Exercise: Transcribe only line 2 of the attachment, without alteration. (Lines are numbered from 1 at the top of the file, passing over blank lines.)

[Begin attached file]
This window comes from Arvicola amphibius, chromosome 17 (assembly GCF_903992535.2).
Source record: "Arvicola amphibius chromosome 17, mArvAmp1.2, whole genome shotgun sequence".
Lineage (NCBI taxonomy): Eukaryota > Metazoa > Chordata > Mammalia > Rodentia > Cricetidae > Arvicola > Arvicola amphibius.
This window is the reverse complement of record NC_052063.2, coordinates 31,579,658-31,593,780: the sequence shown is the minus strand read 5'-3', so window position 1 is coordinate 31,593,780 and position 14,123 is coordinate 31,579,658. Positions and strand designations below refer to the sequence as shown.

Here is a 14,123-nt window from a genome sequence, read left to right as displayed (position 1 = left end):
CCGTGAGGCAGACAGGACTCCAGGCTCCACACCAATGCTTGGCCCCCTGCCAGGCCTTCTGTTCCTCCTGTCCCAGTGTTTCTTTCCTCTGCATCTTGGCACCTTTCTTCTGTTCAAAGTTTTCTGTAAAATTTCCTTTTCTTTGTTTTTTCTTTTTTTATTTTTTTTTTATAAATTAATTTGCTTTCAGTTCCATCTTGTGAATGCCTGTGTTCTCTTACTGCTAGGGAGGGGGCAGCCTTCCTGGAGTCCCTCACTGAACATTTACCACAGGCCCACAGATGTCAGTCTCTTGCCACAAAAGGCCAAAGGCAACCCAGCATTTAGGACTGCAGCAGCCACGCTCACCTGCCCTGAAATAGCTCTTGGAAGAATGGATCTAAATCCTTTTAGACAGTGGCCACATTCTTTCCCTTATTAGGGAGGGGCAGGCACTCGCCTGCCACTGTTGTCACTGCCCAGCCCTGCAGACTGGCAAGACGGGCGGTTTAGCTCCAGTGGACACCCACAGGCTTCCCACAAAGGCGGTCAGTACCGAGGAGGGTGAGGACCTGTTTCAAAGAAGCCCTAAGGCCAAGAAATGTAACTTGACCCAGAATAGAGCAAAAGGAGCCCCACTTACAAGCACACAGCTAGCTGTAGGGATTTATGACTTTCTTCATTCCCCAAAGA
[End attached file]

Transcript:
Source record: "Arvicola amphibius chromosome 17, mArvAmp1.2, whole genome shotgun sequence".